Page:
The wonders of nature from the landscape to the sky are, in a word, incredible. Iceland had long been the Number One city on my personal "bucket list" of must-visits just because of what I had read and heard about its natural wonders, and I’m happy to report that it didn’t disappoint.

On the night of the concert, we followed reports from outlying farmers and fishermen that the weather conditions were optimal for viewing the Northern Lights. In such an intimate country, tour guides and others in the capital rely on an informal network connected by telephone calls rather than any sophisticated system of observers.

So we piled into the bus and drove several miles outside of Reykjavik until we reached a small fishing community. There, we went outside, which was the first and only time I experienced any bone-chilling cold, with sheets of ice raining down. It was fun - for a few minutes. Unfortunately, we didn’t see the lights, probably the most beautiful natural occurrence anywhere. But we were privileged to see, in an otherwise-perfectly clear sky, a strange cloud-like formation take place. Under other conditions, this would, indeed, have turned colors.

As it was, it stayed white. But the otherworldliness of seeing that "cloud" amidst the northern stars made the long, late-night trip into the countryside worthwhile.

The Golden Circle

The next day, we experienced the "Golden Circle," the wonders of nature that are readily accessible from Reykjavik. Visitors can hire a tour guide, take one of the many bus tours, or hire a car. I’d recommend the last, only because it will allow you to visit these sites on your own time and add casual side trips. Major car rental companies are all represented in Reykjavik.

Iceland is a very young island, still very much in formation. This means a great deal of geological activity, as the world very much experienced two years ago, when a volcanic eruption caused havoc on trans-Atlantic flights and especially intra-European flights because of the wind carrying the ash toward the continent.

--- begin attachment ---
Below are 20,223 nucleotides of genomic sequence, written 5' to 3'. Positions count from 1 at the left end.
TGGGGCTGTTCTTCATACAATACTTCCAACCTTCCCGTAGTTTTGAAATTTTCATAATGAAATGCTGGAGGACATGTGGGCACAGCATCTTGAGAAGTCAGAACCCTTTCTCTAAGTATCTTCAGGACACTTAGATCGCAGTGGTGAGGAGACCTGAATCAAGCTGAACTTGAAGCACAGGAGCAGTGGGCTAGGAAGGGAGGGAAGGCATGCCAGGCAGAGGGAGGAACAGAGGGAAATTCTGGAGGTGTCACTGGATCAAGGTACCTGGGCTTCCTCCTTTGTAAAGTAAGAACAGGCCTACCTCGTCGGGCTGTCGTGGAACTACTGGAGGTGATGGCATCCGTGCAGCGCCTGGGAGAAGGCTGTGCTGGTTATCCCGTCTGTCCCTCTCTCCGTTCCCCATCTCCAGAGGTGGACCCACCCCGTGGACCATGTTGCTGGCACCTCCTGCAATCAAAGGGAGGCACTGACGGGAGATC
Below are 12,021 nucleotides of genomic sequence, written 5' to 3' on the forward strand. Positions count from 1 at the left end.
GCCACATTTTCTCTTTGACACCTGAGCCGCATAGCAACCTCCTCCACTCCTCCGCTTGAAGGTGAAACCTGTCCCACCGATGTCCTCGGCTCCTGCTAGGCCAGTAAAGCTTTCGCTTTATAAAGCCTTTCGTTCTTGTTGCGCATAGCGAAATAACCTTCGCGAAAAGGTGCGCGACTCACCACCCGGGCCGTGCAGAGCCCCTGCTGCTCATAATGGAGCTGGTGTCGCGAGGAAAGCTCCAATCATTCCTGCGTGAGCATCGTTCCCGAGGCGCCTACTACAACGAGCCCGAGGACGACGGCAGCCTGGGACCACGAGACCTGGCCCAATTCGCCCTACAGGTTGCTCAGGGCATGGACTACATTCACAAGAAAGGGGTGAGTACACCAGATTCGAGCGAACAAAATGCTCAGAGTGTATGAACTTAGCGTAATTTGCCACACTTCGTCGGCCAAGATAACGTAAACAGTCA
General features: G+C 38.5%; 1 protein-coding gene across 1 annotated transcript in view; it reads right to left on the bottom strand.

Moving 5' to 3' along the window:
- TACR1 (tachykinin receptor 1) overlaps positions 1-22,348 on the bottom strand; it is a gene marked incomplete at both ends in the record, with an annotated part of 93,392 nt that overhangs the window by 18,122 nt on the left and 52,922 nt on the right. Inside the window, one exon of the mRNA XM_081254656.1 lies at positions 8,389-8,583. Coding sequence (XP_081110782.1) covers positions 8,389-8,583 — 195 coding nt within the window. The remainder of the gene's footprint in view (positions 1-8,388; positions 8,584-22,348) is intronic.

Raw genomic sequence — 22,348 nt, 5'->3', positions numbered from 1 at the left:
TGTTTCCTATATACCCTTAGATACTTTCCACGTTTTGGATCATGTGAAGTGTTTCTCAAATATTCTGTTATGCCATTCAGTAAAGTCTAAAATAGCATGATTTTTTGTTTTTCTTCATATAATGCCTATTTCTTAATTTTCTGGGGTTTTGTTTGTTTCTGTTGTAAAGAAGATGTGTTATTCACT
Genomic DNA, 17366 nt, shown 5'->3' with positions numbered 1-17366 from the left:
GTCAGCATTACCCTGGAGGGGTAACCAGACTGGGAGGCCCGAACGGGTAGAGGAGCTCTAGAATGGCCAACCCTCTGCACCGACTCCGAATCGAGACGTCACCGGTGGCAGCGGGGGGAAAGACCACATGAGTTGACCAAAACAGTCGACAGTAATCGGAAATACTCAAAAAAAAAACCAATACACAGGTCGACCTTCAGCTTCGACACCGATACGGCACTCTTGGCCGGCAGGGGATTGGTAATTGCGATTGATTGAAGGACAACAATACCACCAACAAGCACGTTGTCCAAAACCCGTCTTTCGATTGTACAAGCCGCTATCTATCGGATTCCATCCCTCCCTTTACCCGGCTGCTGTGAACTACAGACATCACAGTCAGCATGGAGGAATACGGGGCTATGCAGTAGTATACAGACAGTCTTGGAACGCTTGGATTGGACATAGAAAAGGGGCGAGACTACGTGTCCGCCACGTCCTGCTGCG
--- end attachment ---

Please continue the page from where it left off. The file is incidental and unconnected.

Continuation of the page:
Much of the landscape of Iceland has a very strange, dreamy quality. The land itself is bumpy and covered with light moss, a result of lava from the many active volcanoes. The famous Icelandic horses, with their stolid bodies and thick manes, are not just there to impress tourists, although horseback riding is one of the country’s major draws, along with the spectacular rock climbing; in many places, the horses are the only way to get around, the land defying any all-terrain vehicle excepting maybe a tank, although there are modern roads now everywhere, including a ring road around the entire island that can be traversed in two days.


Iceland’s main (probably sole) contribution to the English language, geyser, comes directly from Geysir, the oldest-known geyser in the world.

Currently, it goes off every eight to ten minutes. There are also a series of tiny eruptions around Geysir, and the earth itself is literally bubbling with steaming hot water.

The Continental Divide

In terms of sheer number, Iceland is unparalleled for its waterfalls. Dettifoss, in the northeast, is the largest in Europe, although there are ones closer to Reykjavik.

When people ask me what was the most spectacular thing I experienced in Iceland, I don’t hesitate to answer the Continental Divide. It was even more dramatic for having been so unexpected.

Honestly, I hadn’t heard about this profoundly historical site, although I certainly knew about the tectonic plates that divide Europe and the Americas.

As geology students know, the earth was once one giant landmass. Over several millennia, it broke apart. Perhaps the most obvious point of reference on a world map is the South American bulge largely formed by Brazil that fits very neatly into Western Africa.

Iceland sits atop the two giant plates that make up the Old World (Europe, Asia, Africa, Australia) and the New World (North and South America, the Caribbean islands). For historic reasons, it’s considered "Europe," although it could as easily be considered as part of North America.

Its geographic position is the reason why it is considered the linchpin in the North Atlantic Treaty Organization, or NATO, and why 50,000 U.S. troops - one-third of the island’s then-population - were stationed here during the Second World War.

What’s truly fantastic, in every sense of the word, is that here is the only place in the world where you can actually witness the tectonic plates. The Continental Divide is literally a rift in the earth that varies from a few feet to an entire valley, and from several feet down to hundreds of feet.